Early photovoltaic assays worked by using photocells to analyze the colour change of a redox reaction. A breath sample was bubbled through an aqueous solution of sulfuric acid, potassium dichromate, and silver nitrate. The silver nitrate acted as a catalyst, allowing the alcohol to be oxidized at an appreciable rate. The sulfuric acid provided the acidic conditions needed for the Cr(VI)/Cr(III) redox reaction. In solution, the ethanol reacted with the potassium dichromate, reducing the dichromate ion to the chromium (III) ion. This reduction resulted in a change of the solution's colour from red-orange to green. The reacted solution would be compared to a vial of non-reacted solution by a photocell, this created an electric current proportional to the degree of the colour change and was monitored by the movement of the needle on a dial that indicated BAC.

3 CH3CH2OH(g) + 2 K2Cr2O7(aq) + 8 H2SO4(aq) ↔ 3 CH3CO2H(aq) + 2 Cr2(SO4)3(aq) + 11 H2O(l)

Like other methods, breath testing devices using chemical analysis are somewhat prone to false readings. Compounds that have compositions similar to ethanol, for example, could also act as reducing agents, creating the necessary colour change to indicate increased BAC.

Electrochemical Fuel Cells
The fuel cell consists of a deposit of gold and platinum on a porous disc. Fuel cell technology is particularly suitable for portable screening devices, due to the small size of the cells and the low power requirements of the technology.

When the user exhales into a breathalyzer, any ethanol present in their breath is oxidized to acetic acid at the anode:
CH3CH2OH(g) + H2O(l) ↔ CH3CO2H(l) + 4H+(aq) + 4e-

At the cathode, atmospheric oxygen is reduced:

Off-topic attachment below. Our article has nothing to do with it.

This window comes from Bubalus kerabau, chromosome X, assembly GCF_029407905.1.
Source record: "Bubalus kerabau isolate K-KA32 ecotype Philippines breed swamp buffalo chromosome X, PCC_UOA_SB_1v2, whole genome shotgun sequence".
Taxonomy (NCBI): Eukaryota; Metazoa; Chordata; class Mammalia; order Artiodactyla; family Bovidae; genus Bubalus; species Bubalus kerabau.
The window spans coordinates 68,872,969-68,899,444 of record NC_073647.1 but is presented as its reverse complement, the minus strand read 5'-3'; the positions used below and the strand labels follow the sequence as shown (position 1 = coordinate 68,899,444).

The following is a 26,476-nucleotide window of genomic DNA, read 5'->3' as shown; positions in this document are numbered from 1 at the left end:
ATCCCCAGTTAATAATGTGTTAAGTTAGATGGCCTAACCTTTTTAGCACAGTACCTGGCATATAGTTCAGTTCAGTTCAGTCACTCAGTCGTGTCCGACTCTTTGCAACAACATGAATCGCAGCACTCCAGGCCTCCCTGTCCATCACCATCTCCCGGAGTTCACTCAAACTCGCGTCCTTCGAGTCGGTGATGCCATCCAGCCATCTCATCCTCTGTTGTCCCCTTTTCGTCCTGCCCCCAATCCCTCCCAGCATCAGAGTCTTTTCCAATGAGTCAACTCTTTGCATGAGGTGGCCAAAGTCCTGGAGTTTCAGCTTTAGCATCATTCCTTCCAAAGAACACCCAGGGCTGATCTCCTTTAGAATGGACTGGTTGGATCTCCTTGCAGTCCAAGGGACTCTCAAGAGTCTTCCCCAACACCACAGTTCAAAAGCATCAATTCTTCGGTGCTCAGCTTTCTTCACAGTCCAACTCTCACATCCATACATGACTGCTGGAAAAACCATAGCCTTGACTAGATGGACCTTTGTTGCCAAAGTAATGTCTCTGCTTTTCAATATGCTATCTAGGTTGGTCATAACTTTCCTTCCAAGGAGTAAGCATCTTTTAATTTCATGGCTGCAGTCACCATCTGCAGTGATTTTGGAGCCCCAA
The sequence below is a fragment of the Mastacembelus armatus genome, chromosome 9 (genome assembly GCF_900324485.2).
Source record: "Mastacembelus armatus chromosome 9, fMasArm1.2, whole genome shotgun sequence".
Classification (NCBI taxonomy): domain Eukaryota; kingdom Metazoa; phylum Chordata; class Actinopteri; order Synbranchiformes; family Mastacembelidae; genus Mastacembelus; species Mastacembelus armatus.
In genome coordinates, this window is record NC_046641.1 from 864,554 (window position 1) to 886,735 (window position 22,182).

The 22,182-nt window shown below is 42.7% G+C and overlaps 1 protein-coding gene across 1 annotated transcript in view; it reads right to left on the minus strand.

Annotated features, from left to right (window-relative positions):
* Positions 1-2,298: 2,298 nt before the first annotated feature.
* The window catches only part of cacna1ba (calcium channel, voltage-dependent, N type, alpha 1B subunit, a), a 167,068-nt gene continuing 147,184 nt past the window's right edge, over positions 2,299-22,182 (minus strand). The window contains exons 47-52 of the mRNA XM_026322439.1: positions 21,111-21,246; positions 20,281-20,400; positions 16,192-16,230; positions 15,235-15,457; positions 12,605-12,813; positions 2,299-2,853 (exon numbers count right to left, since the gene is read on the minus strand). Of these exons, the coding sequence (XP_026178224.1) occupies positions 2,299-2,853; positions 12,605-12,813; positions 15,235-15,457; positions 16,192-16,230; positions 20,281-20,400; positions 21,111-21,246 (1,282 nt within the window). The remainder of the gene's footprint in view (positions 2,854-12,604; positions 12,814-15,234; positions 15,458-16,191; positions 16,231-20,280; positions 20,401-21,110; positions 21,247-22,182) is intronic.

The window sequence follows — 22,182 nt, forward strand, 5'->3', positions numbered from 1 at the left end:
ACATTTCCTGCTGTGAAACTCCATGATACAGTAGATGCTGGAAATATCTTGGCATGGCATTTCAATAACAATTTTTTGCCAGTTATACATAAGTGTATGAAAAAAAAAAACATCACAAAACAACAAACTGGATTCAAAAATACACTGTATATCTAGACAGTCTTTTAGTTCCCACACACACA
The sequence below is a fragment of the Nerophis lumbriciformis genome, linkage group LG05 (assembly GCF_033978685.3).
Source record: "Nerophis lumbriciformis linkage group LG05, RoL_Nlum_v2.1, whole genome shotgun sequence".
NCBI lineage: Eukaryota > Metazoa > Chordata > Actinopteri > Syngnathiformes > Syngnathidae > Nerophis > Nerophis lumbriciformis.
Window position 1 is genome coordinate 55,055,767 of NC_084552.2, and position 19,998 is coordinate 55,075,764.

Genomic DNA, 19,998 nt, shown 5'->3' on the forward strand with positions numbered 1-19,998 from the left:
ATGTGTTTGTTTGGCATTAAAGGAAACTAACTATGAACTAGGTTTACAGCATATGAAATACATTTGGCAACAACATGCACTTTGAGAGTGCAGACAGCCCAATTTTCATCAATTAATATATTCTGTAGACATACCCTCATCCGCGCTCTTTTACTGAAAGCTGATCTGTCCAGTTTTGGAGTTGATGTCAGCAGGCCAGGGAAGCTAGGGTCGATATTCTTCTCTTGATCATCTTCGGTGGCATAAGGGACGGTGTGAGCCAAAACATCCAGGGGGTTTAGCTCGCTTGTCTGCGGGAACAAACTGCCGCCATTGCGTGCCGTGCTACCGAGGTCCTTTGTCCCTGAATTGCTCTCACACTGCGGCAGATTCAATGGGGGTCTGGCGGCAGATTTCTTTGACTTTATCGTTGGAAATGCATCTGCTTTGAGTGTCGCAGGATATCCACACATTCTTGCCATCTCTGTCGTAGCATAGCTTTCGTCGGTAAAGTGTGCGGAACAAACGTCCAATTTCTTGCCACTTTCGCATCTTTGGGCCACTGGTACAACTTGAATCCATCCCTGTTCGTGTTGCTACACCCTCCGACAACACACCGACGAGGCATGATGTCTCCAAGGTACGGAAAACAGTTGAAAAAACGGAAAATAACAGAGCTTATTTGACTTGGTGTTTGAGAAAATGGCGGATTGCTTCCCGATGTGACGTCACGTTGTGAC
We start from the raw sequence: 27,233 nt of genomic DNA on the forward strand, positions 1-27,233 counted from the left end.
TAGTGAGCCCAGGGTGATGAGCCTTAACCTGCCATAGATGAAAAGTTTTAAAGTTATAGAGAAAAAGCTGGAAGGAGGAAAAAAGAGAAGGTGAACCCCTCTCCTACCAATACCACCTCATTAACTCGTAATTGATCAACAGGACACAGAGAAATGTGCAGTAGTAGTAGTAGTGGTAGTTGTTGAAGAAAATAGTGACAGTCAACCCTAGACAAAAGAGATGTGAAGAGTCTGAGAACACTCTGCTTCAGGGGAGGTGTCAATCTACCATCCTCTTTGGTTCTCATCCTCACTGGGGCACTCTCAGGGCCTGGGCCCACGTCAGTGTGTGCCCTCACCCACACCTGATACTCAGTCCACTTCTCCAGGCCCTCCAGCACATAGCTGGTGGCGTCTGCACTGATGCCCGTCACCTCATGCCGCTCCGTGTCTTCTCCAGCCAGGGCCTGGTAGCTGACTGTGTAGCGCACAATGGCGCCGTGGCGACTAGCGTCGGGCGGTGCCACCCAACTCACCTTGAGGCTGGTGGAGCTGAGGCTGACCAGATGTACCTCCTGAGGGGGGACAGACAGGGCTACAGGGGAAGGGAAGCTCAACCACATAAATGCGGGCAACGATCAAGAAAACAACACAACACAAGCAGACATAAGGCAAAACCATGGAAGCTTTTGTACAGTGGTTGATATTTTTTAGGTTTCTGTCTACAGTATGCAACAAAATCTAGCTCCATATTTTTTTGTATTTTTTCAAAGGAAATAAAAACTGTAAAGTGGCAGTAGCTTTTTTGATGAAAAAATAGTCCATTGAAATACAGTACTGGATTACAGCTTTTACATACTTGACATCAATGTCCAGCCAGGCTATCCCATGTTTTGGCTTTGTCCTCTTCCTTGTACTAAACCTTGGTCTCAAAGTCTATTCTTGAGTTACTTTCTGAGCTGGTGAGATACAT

O2(g) + 4H+(aq) + 4e- ↔ 2H2O(l)

The overall reaction is the oxidation of ethanol to acetic acid and water.
CH3CH2OH(l) + O2(g) ↔ CH3COOH(l) + H2O(l)

The small electrical current produced by these reactions is measured by a microprocessor, and an approximation of overall BAC is displayed.

Infrared Optical Sensor
Breathalysers utilising infrared optical sensor technology provide much better accuracy but the early technology was more suited for desktop evidential breathalyser machines due to their bulkiness.

Changes in electronics and instrumentation over the past twenty years though has meant that miniaturisation is possible and so portable instruments are now in operation.

Non-dispersive Infrared (NDIR) sensors are simple spectroscopic devices often used for gas analysis. The key components are an infrared lamp, a sample chamber or light tube, a wavelength filter, and an infrared detector. The gas is pumped or diffuses into the sample chamber, and the gas concentration is electro-optically measured by its absorption at a specific wavelength in the infrared (IR).

Non-dispersive Infrared
Non-dispersive Infrared Sensor
See the YouTube video.

Dual Sensor Systems
For an account of the changes that have taken place in measuring alcohol in the breath see a brochure by a manufacturer. Their recent models use two measuring systems with different analytical specificity so the device is capable of reliably detecting any interfering substances that may be present in the exhaled air and that might influence the result in any way, such as petrol or paint vapours, acetone or solvent vapours.
Dual Sensor Breathalyser
Dual Sensor Breathalyser with printout

Breathalyser Myths and potential errors


UWI students can see OurVLE for copies of some of the reports mentioned above.



Modern Breathalysers

Much of the information in these course notes has been sourced from Wikipedia under the Creative Commons License. Students taking this course will be expected to contribute to Wikipedia as a part of their course assignments.
Continue to Narcotic Reagent Kits or return to CHEM2402 course outline.

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The Department of Chemistry, University of the West Indies,
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Created October 2011. Links checked and/or last modified 7th November 2014.